The three Democratic presidential hopefuls are taking part in a forum tonight, one week before the crucial Iowa caucuses. Former Secretary of State Hillary Clinton is in a tight race with Vermont Senator Bernie Sanders. Former Maryland Governor Martin O'Malley remains in the race despite low poll numbers. The forum is airing live on CNN from Des Moines.
Bernie Sanders started off the forum pitching his key campaign theme of economic inequality. He said his message has resonated more rapidly than he anticipated when he first started running for president.
Sanders said he believes Democratic Socialism is the idea that economic rights and security should exist. He said millions of senior citizens are struggling to make ends meet with Social Security payments. He added that government should play a role in making sure kids get access to higher education. Sanders remarked that it's all about creating a government that works for all Americans, not just the wealthy.
The Vermont senator said there are far too many people in the U.S. without access to quality, affordable healthcare. One week before the crucial Iowa presidential caucuses, Sanders said he has supported Obamacare but insisted that it needs to be better. Sanders described a single payer system as "Medicare for all." He acknowledged that taxes will need to be raised to pay for it.
Martin O'Malley followed Sanders saying is optimistic that he will do well in next week's Iowa presidential caucuses. He has struggled to get out of the single digits in various polls. O'Malley argued that he is the candidate who can best-help struggling families.
O'Malley remarked that he believes in American capitalism, but the economy has reached a point where most of the economic power is concentrated in the hands of a very few. He said there needs to be a response that strengthens the middle class. O'Malley advocated higher minimum wages, equal pay for men and women, making it easier for people to join labor unions, and comprehensive immigration reform.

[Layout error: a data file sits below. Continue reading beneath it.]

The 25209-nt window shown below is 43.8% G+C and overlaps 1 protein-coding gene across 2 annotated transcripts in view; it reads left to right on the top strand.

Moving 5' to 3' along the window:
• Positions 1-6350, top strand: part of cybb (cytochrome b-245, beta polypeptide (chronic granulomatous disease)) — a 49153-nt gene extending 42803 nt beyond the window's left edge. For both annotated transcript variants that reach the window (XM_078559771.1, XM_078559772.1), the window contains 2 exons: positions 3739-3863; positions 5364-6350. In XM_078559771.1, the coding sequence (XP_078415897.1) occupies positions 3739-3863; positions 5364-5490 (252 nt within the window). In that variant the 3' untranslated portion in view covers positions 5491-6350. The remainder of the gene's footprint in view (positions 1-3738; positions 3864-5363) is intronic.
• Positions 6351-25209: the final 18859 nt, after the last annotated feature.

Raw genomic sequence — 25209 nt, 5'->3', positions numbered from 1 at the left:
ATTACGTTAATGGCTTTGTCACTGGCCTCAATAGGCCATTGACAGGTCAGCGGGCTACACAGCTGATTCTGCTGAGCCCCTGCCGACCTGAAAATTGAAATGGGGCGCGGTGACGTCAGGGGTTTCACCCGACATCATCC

Hillary Clinton took the stage saying she expects a spirited contest in the caucuses and primaries, but the important thing is that the party lines up behind its candidate one they're chosen. Clinton remarked that she's happy that young people are involved in politics in any way. She says she isn't shaken by the possibility that young people may be leaning towards Bernie Sanders for the Democratic nomination.
The former Secretary of State claims she has a long record of fighting economic and social inequality. Clinton said she has been a fighter against all types of inequality for as long as she can remember.
Clinton took a shot at Republican front-runner Donald Trump calling his rhetoric offensive and dangerous. Clinton said Trump has insulted peace-loving Muslims around the world. She called it shameful. Clinton says she wants to be the president of everyone. Clinton said she wants to start with the belief that she can find common ground between the parties. She said the presidency is all about building relationships. Clinton said she's going to be giving Republican lawmakers "bear hugs" and hoped that she'll be able to work with them to get things done.
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